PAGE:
Workplace Bullying Protection

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Workplace Bullying Protection

The Australian system of workplace bullying protection has four levels of intervention. At the top is when workplace bullying injury happens, and organisations deal with the consequences. In Australia like many other countries, at the second level of protection, we have work health and safety regulations to prevent workplace injury and are adapted to apply to bullying. These regulations provide regulators with the power to initiate prosecutions against organisations and provide no fault compensation where injury occurs. Regulators and victims can get orders to stop bullying activity reported to them and at level three organisations have a duty of care to prevent workplace bullying through their own organisational policy. Finally, organisations can use leadership to prevent bullying through positive organisational culture. It is through self-regulated organisational culture and policy that the government is relying on businesses to prevent bullying without over regulation or judicial penalties resulting after bullying injury occurs.

ProtectionActionWorkplace Bullying Definition
InjuryReactUnreasonable acts repeated regularly over time
LegalStopUnreasonable acts repeated
PolicyStopUnreasonable acts
CultureSkillsReasonable action

Workplace bullying was not widely recognised until the 1990’s. The first level of protection is business as usual, waiting until something goes wrong and then fixing it. If staff don’t like the way the business is run, they can leave, and someone else will replace them. If the business must pay more for workers compensation premiums or gets sued, they can be dealt with when it happens. The cost of this level of non-intervention is higher staffing costs and stifled creativity leading to task failure.

The second level of protection is bullying prevention regulations which are designed to exclude an organisation’s right to use reasonable management action to run their business. The effect of this policy can be to encourage bullying through inaction. The cost of this level of protection is that legally reasonable management action can cause bullying injury without being a breach to the regulations. This raises the same higher staffing costs and stifled creativity as doing nothing. The further cost is the legal costs of defending anti-bullying claims whether successful or not.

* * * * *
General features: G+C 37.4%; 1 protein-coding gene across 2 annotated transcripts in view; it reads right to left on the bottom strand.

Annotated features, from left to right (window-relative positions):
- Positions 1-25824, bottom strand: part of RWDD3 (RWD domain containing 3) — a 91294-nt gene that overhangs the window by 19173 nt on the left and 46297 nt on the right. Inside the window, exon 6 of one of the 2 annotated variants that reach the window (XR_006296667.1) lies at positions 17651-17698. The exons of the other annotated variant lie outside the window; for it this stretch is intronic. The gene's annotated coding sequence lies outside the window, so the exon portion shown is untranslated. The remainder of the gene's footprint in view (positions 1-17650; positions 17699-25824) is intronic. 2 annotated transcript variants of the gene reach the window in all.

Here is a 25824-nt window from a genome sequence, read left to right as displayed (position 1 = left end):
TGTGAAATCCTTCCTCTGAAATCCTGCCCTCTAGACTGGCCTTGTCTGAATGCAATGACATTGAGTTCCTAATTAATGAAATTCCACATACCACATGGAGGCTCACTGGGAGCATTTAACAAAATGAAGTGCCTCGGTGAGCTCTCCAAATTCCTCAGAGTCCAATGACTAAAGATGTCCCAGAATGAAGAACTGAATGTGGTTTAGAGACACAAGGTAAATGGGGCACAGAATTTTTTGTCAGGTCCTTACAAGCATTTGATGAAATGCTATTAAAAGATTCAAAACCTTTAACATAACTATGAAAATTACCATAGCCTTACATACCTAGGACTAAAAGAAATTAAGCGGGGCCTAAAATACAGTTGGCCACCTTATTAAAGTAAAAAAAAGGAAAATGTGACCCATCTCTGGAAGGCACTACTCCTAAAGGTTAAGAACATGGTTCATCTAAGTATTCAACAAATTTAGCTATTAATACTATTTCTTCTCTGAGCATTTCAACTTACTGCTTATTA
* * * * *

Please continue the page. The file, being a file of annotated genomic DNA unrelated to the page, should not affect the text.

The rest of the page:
The third level of protection is organisational policy using the work health and safety risk management process required under the regulation’s duty of care to prevent workplace bullying. The current national example bullying policy represents the minimum level of protection equivalent to the second level of regulated protection to stop bullying after it is repeated. To protect employees from workplace bullying injury separate anti-bullying policy needs to prevent reasonable management action and unreasonable behaviour which poses a risk to health and safety before it is repeated. The cost of not doing so is to allow legal reasonable management action to cause bullying injury without protection and to incur legal costs for bullying claims where unreasonable behaviour is repeated.

The fourth level of protection is to change organisational culture through the actions of transformational leaders. This is done by producing anti-bullying policy which supports the goal of the desired organisational culture with a positive code of conduct that all employees are encouraged to display at work. To achieve the desired cultural change, employees need the conflict management and emotional intelligence skills to recognise and engage in constructive task conflict resolution with proper de-escalation strategies. They need emotional intelligence to recognise personal conflict and when it is degrading to bullying. These skills have long been under educated and need to be provided to all employees.

Kevin Gilmore-Burrell LLB MBA ©

Empathyse ™ Anti-bullying Consulting 2018